Saturday, February 10, 2024

Terra Mobilis

"Through the spectacles of geology, terra firms becomes terra mobilis, and we are forced to reconsider our beliefs of what is solid and what is not. Although we attribute to stone great power to hold back time, to refuse its claims (cairns, stone tablets, monuments, statuary), this is true only in relation to our own mutability. Looked at in the context of the bigger geological picture, rock is as vulnerable to change as any other substance.

Above all, geology makes explicit challenges to our understanding of time. It giddies the sense of here-and-now. The imaginative experience of what the writer John McPhee memorably called 'deep time' - the sense of time whose units are not days, hours, minutes or seconds but millions of years or tens of millions of years - crushes the human instant; flattens it to a wafer. Contemplating the immensities of deep time, you face, in a way that is both exquisite and horrifying, the total collapse of your present, compacted to nothingness by the pressures of pasts and futures too extensive to envisage. And it is a physical as well as a cerebral horror, for to acknowledge that the hard rock of a mountain is vulnerable to the attrition of time is of necessity to reflect on the appalling transience of the human body."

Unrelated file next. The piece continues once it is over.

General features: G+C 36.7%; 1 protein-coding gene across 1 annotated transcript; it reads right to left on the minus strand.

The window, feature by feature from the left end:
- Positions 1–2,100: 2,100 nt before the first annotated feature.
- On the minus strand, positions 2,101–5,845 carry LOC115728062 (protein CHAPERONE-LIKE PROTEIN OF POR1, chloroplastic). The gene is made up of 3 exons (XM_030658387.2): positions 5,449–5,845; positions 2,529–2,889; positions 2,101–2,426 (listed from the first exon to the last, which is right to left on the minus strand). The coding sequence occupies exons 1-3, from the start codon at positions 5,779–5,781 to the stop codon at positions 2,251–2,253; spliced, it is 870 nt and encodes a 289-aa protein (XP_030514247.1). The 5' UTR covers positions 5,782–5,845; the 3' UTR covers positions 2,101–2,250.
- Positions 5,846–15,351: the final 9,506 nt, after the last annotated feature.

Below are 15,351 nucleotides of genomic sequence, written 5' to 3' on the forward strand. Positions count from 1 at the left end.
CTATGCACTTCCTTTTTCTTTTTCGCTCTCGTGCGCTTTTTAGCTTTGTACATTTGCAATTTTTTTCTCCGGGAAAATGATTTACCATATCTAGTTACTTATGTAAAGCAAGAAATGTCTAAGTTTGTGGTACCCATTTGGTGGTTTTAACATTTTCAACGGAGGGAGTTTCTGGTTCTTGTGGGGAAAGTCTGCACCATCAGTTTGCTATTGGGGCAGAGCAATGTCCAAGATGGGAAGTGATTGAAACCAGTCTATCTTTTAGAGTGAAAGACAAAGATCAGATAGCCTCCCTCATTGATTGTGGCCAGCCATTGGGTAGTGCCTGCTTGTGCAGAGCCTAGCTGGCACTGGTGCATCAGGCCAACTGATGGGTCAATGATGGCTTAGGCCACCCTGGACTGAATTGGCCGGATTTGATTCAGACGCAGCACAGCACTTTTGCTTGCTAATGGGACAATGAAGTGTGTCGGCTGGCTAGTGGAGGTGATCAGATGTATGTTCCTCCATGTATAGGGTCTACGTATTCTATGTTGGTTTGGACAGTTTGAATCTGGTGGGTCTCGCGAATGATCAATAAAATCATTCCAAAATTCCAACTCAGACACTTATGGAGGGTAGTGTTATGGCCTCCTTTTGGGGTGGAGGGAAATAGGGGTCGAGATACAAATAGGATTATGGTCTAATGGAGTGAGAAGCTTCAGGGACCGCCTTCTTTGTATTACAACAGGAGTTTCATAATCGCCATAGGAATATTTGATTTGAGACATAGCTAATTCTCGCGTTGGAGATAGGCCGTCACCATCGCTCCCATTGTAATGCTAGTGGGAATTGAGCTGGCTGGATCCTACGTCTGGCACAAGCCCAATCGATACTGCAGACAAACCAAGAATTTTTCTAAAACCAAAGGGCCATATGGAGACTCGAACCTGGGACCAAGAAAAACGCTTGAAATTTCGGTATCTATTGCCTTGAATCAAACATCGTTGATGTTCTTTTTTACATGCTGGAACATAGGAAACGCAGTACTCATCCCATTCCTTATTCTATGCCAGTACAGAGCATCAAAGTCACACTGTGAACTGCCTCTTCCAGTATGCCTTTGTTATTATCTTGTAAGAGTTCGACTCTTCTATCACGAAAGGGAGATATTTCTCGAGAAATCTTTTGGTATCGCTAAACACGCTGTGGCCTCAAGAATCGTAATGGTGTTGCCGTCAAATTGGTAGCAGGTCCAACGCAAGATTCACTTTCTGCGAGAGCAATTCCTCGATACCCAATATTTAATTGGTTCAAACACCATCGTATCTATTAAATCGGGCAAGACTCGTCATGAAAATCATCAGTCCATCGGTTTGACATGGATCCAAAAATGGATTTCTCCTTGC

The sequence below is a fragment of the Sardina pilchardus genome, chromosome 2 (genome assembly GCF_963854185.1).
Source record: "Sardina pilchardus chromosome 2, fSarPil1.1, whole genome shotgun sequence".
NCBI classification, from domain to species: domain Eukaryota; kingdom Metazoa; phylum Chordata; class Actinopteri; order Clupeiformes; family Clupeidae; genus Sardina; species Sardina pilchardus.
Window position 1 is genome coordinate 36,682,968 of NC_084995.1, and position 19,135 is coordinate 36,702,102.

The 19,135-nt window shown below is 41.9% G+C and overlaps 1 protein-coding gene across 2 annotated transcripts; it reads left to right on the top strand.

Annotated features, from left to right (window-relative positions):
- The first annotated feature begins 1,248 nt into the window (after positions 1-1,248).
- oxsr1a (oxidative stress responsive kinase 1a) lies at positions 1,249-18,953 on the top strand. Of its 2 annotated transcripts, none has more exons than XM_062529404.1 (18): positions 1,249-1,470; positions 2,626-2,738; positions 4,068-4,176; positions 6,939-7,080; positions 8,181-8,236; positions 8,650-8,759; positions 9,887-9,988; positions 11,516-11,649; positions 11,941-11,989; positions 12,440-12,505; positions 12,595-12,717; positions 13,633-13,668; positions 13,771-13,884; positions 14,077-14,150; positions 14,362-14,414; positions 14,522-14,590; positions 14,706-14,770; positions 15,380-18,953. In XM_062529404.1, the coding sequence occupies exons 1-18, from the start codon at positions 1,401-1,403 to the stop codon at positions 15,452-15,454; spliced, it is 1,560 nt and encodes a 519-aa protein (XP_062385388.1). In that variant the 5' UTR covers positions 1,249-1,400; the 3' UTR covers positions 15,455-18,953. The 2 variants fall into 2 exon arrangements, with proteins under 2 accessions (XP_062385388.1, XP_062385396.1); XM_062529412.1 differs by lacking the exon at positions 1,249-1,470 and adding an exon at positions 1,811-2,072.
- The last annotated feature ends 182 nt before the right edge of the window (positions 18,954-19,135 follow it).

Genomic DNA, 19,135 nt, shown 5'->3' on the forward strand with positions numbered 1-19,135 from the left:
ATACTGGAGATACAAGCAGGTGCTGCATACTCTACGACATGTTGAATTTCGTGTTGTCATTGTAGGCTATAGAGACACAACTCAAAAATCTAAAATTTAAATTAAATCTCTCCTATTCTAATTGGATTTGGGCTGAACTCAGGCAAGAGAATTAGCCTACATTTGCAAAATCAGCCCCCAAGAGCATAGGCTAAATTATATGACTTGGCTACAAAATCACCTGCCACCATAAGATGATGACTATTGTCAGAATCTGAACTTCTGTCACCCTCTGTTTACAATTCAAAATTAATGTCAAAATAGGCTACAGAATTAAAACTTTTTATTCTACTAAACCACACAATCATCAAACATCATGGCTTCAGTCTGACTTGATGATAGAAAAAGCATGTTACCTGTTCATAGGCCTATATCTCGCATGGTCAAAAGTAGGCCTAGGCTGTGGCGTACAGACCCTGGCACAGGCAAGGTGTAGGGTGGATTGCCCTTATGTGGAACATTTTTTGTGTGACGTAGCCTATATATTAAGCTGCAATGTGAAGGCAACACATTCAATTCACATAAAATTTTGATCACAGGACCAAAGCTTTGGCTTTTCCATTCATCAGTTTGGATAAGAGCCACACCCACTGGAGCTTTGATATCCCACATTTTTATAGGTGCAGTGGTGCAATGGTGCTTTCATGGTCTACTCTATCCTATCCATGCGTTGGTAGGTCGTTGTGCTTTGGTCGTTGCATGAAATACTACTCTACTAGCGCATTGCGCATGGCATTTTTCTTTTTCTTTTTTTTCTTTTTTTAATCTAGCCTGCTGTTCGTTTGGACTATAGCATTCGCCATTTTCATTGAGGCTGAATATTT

Robert Macfarlane (1976 - )

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